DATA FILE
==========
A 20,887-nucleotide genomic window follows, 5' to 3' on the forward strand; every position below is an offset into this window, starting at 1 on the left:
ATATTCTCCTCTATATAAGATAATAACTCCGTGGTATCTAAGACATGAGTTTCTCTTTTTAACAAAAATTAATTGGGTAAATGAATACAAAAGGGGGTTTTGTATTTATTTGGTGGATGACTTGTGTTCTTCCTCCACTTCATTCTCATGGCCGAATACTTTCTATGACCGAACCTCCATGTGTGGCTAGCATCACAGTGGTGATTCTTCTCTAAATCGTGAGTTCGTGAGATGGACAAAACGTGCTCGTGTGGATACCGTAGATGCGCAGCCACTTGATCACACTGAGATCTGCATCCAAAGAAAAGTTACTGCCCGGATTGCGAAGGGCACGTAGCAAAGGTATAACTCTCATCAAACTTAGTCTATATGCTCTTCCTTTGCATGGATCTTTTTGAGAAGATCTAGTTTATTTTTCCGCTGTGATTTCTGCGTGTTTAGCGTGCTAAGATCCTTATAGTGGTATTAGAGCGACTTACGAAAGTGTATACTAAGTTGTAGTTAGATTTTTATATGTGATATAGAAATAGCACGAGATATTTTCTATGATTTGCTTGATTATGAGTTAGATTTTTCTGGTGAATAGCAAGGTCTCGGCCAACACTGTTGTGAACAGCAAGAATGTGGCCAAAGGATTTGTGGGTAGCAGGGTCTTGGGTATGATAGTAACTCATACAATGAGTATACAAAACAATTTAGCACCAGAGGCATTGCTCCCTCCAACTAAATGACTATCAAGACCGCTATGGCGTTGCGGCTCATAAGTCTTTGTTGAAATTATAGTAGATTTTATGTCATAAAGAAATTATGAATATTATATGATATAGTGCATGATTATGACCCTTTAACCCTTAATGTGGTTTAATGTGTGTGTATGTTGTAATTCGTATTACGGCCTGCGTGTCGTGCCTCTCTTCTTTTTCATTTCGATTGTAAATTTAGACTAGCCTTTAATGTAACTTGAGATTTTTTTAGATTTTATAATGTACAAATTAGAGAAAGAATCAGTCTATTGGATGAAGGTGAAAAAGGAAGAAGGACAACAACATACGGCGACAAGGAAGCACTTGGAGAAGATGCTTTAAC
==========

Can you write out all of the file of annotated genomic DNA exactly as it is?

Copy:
A 20,887-nucleotide genomic window follows, 5' to 3' on the forward strand; every position below is an offset into this window, starting at 1 on the left:
ATATTCTCCTCTATATAAGATAATAACTCCGTGGTATCTAAGACATGAGTTTCTCTTTTTAACAAAAATTAATTGGGTAAATGAATACAAAAGGGGGTTTTGTATTTATTTGGTGGATGACTTGTGTTCTTCCTCCACTTCATTCTCATGGCCGAATACTTTCTATGACCGAACCTCCATGTGTGGCTAGCATCACAGTGGTGATTCTTCTCTAAATCGTGAGTTCGTGAGATGGACAAAACGTGCTCGTGTGGATACCGTAGATGCGCAGCCACTTGATCACACTGAGATCTGCATCCAAAGAAAAGTTACTGCCCGGATTGCGAAGGGCACGTAGCAAAGGTATAACTCTCATCAAACTTAGTCTATATGCTCTTCCTTTGCATGGATCTTTTTGAGAAGATCTAGTTTATTTTTCCGCTGTGATTTCTGCGTGTTTAGCGTGCTAAGATCCTTATAGTGGTATTAGAGCGACTTACGAAAGTGTATACTAAGTTGTAGTTAGATTTTTATATGTGATATAGAAATAGCACGAGATATTTTCTATGATTTGCTTGATTATGAGTTAGATTTTTCTGGTGAATAGCAAGGTCTCGGCCAACACTGTTGTGAACAGCAAGAATGTGGCCAAAGGATTTGTGGGTAGCAGGGTCTTGGGTATGATAGTAACTCATACAATGAGTATACAAAACAATTTAGCACCAGAGGCATTGCTCCCTCCAACTAAATGACTATCAAGACCGCTATGGCGTTGCGGCTCATAAGTCTTTGTTGAAATTATAGTAGATTTTATGTCATAAAGAAATTATGAATATTATATGATATAGTGCATGATTATGACCCTTTAACCCTTAATGTGGTTTAATGTGTGTGTATGTTGTAATTCGTATTACGGCCTGCGTGTCGTGCCTCTCTTCTTTTTCATTTCGATTGTAAATTTAGACTAGCCTTTAATGTAACTTGAGATTTTTTTAGATTTTATAATGTACAAATTAGAGAAAGAATCAGTCTATTGGATGAAGGTGAAAAAGGAAGAAGGACAACAACATACGGCGACAAGGAAGCACTTGGAGAAGATGCTTTAAC